“There are three forms of visual art: Painting is art to look at, sculpture is art you can walk around, and architecture is art you can walk through.”
– Dan Rice, artist
Continuing on down the Museum Mile, or, in reality, a bit of back and forth, since I’m going back to the start and then skipping around. A quick look at a trio of the stops on the official tour.
The Torre Monumental (formerly the Torre Inglesa, before this little Falklands/Malvinas dust-up and strained relations with the U.K.) is a near 100 year old tower located in the plaza in front of Retiro train station. It was a gift from the people of Great Britain to Argentina on the occasion of its centennial, approved to be built the year before in 1909, though not completed and inaugurated until 1916. The “museum” on its ground floor consists of a single small room with a gift counter, two desks for the security guard and the docent, and a dozen black and white photos of the construction of the tower (and a couple nearby buildings) with captions. The docent is happy to give a history lesson if you’re interested.
Those of you who are regular readers of this blog know I’m not particularly fond of much of contemporary art. The Paseo de las Esculturas is, for the moment, no exception. It isn’t a permanent museum… it’s a park area (Plaza Rubén Dario) surrounding a long pool and fountain across from the Recoleta Cemetery and Plaza Francia, and officially has a rotating exhibition of sculptures – though I’ve seen periods of months go by with nothing on display. Right now it’s a year-long 18 sculpture collection from Corrientes artist Raúl Farco.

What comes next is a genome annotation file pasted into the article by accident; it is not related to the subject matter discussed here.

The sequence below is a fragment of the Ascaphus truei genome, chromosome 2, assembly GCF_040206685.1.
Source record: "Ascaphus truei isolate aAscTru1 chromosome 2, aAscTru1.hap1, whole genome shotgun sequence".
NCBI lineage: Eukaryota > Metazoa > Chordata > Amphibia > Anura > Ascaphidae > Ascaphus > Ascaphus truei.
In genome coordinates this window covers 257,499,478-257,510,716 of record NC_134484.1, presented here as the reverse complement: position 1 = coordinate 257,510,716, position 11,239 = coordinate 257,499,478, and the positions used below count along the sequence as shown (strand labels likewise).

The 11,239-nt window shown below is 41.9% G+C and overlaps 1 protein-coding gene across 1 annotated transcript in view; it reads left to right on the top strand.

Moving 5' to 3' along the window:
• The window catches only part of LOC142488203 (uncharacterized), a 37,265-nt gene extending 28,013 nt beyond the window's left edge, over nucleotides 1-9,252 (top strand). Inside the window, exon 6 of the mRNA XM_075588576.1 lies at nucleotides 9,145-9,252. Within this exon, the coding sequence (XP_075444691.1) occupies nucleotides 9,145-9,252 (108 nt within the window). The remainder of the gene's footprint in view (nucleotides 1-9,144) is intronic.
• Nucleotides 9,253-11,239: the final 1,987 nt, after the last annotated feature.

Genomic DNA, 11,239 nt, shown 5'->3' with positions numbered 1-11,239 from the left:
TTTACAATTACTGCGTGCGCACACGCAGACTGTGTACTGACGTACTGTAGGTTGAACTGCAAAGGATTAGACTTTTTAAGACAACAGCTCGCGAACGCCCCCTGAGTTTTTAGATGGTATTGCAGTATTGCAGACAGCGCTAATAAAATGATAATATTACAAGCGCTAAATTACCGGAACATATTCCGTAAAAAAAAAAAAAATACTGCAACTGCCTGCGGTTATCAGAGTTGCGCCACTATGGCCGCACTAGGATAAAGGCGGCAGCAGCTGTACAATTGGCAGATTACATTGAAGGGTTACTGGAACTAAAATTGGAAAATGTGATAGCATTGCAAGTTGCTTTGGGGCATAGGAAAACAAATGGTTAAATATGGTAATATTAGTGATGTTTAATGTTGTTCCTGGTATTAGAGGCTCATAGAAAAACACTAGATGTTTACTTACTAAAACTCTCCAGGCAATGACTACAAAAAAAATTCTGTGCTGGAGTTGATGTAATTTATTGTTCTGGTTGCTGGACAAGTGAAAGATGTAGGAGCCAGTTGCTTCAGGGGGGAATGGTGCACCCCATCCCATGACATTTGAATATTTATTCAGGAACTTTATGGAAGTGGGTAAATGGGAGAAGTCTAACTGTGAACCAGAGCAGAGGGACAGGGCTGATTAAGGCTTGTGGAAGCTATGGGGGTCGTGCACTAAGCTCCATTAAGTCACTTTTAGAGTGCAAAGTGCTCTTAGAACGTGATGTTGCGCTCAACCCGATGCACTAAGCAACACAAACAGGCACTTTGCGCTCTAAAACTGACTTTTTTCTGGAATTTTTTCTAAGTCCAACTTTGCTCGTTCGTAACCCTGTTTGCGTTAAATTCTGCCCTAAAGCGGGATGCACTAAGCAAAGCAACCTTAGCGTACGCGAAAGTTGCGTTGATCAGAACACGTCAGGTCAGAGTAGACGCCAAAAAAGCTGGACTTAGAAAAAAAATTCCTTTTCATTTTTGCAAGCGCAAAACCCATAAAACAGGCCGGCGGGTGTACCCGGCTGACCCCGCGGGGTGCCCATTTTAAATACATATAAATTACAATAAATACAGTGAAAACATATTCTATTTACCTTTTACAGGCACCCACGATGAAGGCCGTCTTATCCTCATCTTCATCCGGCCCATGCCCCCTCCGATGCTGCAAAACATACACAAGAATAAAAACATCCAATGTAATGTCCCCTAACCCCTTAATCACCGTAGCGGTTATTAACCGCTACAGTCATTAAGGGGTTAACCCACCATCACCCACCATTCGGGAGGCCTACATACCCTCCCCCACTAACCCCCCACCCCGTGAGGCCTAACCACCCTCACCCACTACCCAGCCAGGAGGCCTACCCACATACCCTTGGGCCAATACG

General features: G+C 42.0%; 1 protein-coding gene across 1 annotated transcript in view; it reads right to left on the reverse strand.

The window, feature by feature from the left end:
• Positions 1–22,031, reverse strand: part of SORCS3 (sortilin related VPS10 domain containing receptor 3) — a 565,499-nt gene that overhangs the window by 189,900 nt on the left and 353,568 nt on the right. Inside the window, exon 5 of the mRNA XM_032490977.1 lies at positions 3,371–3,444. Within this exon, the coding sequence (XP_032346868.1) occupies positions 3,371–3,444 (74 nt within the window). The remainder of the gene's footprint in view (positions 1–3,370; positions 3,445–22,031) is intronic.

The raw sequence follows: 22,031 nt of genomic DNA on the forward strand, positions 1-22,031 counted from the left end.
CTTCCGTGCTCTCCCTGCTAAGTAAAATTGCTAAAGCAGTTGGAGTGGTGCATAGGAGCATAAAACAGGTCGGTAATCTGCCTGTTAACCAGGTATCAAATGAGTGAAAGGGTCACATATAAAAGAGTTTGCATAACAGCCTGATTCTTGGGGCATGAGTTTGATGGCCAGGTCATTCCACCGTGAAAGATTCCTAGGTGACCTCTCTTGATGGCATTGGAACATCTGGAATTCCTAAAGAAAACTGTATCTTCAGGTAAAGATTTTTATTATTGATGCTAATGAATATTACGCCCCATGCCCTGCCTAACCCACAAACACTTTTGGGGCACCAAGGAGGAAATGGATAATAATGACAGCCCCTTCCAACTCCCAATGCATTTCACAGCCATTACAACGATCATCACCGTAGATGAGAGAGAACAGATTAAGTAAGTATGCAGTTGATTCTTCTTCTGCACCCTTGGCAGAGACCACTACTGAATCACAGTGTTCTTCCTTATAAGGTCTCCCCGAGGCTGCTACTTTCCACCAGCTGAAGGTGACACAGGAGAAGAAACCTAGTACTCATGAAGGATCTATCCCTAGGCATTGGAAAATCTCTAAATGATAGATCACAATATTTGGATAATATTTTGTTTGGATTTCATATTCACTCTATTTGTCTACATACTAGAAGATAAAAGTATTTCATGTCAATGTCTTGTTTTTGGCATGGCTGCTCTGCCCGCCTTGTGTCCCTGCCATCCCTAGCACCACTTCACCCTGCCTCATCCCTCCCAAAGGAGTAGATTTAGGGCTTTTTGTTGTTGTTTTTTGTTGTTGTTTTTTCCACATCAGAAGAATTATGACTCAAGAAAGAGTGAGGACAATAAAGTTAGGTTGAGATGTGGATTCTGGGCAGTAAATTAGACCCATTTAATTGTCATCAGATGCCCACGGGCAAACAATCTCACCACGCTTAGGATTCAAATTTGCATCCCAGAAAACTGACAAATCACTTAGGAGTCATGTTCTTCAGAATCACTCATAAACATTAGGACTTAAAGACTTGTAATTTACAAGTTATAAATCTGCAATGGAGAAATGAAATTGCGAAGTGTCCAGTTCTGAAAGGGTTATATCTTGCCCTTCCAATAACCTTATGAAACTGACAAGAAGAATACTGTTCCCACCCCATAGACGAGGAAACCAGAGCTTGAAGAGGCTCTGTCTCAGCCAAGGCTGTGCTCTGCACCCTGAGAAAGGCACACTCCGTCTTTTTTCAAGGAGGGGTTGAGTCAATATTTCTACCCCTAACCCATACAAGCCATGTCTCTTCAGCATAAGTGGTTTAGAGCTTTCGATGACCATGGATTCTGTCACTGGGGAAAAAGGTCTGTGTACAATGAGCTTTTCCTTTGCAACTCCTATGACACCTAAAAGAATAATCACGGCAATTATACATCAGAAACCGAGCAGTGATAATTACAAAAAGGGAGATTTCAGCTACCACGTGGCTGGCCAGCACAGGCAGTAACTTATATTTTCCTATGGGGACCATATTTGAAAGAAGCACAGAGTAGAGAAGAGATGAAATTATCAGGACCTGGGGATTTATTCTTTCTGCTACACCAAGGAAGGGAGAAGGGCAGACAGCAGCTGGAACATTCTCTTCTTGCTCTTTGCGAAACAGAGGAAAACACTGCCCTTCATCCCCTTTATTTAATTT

Nearby at Posadas 1725, on the other side of Plaza Francia, is the Palais de Glace, formerly the state radio station. It’s not a particularly attractive building though appears as if at one time it likely was, and inside it’s actually quite beautiful and far better maintained than the exterior. It’s a two level exhibition space, each level divided into a central, round room, with a torus hallway around. Sometimes there are only two exhibits, one on each floor taking up both main hall and surrounding ring, sometimes the surrounding ring will have a different exhibit entirely. Photography is a common choice of medium and there have been some fascinating photo exhibits over the time I’ve been here. Currently…
The main floor is the third annual young artists “competition” results. Thirty-eight different up and coming artists were selected from around the country after a large number of submissions to have a their work displayed. This is part of what I don’t get about contemporary art… this particular piece is simply a jumble of old computer screens and televisions, one of which is turned on. Off to the left you can see on the floor a scattering of feathers, which was another work from a different artist.
And this, a bunch of lined up Mason jars filled with cigarette butts. The outer ring is currently under preparation for a new exhibit and wasn’t open, though I could see that it looked like a collection of paintings.
The upper floor right now is dedicated to the best of the last year’s photojournalism – it’s one of my favorite exhibits that comes each year – some amazing photos from news events. I also just like the feel of the upper floor.
The outer ring is part of the same exhibit but focuses on photos of individuals who were newsworthy, celebrities, or interviewed for one story or another. The exhibits vary in length of time, but, roughly seem to run anywhere from 4-6 weeks, so every month or two the place is worth a visit.
All three of these “museums” are free to enter.